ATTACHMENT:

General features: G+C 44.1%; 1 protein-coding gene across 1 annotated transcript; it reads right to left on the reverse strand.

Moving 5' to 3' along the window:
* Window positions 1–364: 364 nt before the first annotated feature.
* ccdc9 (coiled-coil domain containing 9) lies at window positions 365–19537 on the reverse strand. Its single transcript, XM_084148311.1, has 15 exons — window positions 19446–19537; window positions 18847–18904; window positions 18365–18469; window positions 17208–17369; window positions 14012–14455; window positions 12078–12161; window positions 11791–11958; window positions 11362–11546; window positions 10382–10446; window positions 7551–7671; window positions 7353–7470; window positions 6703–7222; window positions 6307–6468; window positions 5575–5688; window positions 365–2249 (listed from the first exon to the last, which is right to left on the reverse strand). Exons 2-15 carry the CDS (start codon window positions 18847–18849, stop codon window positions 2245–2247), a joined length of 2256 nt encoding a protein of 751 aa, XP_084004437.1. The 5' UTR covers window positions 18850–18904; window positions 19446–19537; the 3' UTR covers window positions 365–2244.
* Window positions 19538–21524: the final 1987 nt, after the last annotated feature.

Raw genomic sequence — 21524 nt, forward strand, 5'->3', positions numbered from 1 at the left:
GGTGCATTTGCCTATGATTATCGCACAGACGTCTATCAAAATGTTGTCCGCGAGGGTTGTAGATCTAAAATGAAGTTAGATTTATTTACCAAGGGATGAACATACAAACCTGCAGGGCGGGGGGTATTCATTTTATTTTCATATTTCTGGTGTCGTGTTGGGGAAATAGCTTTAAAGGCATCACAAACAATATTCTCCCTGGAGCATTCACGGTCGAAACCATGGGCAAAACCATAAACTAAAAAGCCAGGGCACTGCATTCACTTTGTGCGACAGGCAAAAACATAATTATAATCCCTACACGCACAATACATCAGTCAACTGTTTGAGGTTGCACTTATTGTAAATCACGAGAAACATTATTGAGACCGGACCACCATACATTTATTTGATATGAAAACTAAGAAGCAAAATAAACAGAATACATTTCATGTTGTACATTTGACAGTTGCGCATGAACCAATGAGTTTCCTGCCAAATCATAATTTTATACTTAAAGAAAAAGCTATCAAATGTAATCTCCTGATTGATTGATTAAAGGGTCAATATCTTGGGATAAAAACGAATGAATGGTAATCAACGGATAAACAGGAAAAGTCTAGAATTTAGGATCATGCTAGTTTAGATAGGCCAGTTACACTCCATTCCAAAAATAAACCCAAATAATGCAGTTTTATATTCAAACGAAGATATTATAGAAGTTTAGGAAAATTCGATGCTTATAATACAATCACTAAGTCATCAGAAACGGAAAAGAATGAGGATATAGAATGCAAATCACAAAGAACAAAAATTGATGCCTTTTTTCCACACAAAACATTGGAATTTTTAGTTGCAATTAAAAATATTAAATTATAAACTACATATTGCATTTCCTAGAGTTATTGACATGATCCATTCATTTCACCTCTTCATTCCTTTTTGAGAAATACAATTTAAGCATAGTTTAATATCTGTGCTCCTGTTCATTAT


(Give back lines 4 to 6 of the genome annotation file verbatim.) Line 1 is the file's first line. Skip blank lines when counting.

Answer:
* ccdc9 (coiled-coil domain containing 9) lies at window positions 365–19537 on the reverse strand. Its single transcript, XM_084148311.1, has 15 exons — window positions 19446–19537; window positions 18847–18904; window positions 18365–18469; window positions 17208–17369; window positions 14012–14455; window positions 12078–12161; window positions 11791–11958; window positions 11362–11546; window positions 10382–10446; window positions 7551–7671; window positions 7353–7470; window positions 6703–7222; window positions 6307–6468; window positions 5575–5688; window positions 365–2249 (listed from the first exon to the last, which is right to left on the reverse strand). Exons 2-15 carry the CDS (start codon window positions 18847–18849, stop codon window positions 2245–2247), a joined length of 2256 nt encoding a protein of 751 aa, XP_084004437.1. The 5' UTR covers window positions 18850–18904; window positions 19446–19537; the 3' UTR covers window positions 365–2244.
* Window positions 19538–21524: the final 1987 nt, after the last annotated feature.

Raw genomic sequence — 21524 nt, forward strand, 5'->3', positions numbered from 1 at the left: